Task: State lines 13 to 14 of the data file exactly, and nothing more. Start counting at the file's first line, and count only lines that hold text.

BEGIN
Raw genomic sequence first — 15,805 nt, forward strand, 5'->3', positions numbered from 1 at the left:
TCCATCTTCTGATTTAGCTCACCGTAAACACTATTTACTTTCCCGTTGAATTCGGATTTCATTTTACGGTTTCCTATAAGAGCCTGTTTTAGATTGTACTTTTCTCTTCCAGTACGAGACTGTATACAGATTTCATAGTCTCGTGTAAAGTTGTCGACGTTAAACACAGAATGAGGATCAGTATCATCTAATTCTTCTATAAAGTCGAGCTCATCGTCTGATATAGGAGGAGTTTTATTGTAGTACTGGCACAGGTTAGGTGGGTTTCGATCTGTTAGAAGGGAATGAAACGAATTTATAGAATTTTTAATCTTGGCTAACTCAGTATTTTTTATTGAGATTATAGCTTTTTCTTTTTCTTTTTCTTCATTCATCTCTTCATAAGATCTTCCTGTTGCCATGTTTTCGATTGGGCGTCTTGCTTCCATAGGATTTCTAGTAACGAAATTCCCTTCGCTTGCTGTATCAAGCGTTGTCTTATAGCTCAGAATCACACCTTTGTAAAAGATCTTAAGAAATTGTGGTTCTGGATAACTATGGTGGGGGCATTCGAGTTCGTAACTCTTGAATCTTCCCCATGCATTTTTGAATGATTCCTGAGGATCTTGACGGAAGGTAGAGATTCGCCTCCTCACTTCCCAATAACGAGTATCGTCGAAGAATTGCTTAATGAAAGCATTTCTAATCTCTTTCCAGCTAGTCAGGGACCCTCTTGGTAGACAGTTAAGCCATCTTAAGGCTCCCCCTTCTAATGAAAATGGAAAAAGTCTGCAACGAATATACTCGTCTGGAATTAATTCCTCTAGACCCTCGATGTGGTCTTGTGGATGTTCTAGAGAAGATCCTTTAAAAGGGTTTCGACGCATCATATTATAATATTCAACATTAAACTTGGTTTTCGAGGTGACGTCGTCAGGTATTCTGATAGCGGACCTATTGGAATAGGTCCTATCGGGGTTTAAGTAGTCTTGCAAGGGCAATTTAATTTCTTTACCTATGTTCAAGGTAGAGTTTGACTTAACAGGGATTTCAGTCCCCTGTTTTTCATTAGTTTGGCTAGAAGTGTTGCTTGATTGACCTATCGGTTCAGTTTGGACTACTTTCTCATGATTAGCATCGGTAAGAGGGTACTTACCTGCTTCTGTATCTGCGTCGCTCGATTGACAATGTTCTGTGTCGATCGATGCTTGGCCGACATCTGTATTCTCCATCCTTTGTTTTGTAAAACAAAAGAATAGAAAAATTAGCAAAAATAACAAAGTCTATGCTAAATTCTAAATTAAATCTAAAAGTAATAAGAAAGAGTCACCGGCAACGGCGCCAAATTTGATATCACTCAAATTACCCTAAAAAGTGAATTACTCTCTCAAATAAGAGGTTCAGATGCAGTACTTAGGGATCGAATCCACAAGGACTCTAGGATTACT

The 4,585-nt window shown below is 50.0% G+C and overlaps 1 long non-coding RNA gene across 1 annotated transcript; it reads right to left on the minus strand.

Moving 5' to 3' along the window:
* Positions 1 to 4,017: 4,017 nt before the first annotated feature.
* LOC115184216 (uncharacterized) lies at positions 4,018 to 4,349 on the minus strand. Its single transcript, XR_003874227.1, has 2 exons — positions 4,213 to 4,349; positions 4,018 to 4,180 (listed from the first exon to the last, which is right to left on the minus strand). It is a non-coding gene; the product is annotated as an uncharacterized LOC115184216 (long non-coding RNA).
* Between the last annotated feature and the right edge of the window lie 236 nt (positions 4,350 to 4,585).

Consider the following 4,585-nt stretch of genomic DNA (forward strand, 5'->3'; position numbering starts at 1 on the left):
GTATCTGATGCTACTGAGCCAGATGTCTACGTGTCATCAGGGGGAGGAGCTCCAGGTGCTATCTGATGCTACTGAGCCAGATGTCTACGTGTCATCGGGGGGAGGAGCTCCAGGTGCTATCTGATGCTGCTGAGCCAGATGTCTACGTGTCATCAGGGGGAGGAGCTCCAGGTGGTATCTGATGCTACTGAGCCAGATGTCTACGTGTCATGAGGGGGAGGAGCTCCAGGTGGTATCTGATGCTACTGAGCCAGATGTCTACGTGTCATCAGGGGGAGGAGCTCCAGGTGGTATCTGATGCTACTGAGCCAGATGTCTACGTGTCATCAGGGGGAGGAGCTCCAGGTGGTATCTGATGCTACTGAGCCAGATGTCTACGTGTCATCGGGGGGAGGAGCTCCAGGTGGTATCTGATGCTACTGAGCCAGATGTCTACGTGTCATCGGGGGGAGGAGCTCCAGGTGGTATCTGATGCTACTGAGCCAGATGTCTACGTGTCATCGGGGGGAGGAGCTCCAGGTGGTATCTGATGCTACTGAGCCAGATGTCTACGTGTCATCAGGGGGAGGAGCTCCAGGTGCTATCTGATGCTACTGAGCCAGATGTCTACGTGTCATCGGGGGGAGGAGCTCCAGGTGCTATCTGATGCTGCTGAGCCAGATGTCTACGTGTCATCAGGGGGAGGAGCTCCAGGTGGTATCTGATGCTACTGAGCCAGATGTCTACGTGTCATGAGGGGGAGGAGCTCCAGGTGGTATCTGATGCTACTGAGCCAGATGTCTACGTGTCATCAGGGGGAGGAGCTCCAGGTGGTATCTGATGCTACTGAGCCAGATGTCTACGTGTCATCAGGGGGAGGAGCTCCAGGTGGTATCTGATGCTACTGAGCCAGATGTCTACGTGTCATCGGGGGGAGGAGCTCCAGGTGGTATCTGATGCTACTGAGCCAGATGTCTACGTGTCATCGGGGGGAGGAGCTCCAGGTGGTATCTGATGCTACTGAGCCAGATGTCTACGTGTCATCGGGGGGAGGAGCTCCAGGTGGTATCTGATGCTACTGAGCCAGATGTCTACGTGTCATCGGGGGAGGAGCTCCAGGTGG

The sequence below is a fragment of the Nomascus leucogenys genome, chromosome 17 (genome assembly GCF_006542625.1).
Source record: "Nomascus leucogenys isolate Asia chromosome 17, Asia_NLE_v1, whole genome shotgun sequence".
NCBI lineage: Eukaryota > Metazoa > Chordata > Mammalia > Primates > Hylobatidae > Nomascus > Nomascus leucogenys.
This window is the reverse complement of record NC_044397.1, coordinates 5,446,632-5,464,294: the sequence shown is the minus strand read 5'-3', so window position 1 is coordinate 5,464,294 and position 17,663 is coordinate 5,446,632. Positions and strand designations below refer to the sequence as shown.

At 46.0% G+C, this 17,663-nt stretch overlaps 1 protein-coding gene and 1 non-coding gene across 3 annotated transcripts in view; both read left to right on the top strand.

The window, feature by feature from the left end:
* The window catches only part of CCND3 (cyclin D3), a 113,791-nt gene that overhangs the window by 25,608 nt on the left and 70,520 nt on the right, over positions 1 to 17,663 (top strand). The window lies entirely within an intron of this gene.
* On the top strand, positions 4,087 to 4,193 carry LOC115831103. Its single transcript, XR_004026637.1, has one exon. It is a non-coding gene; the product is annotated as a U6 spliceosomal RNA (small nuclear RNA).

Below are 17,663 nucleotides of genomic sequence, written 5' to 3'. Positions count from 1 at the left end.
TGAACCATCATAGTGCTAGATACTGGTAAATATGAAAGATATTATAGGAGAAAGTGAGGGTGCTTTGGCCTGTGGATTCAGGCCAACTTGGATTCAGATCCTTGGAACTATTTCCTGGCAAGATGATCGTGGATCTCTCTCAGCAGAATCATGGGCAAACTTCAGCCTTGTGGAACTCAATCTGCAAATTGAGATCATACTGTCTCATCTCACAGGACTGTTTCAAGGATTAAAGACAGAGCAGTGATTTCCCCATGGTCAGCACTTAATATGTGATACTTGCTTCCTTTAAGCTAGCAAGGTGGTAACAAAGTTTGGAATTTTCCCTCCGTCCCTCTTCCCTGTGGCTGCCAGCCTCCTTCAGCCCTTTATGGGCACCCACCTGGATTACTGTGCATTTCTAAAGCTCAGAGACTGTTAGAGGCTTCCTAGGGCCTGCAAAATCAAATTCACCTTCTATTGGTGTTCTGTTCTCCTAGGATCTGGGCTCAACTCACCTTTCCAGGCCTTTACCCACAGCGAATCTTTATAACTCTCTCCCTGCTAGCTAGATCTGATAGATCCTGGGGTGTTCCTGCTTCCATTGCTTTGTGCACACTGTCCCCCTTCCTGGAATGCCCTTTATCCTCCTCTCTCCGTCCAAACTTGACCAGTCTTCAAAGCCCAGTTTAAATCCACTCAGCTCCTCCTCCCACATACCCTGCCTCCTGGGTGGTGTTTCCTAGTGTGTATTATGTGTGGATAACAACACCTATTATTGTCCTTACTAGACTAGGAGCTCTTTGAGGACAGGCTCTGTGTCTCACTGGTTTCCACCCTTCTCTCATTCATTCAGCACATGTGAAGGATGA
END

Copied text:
This window is the reverse complement of record NC_044397.1, coordinates 5,446,632-5,464,294: the sequence shown is the minus strand read 5'-3', so window position 1 is coordinate 5,464,294 and position 17,663 is coordinate 5,446,632. Positions and strand designations below refer to the sequence as shown.

At 46.0% G+C, this 17,663-nt stretch overlaps 1 protein-coding gene and 1 non-coding gene across 3 annotated transcripts in view; both read left to right on the top strand.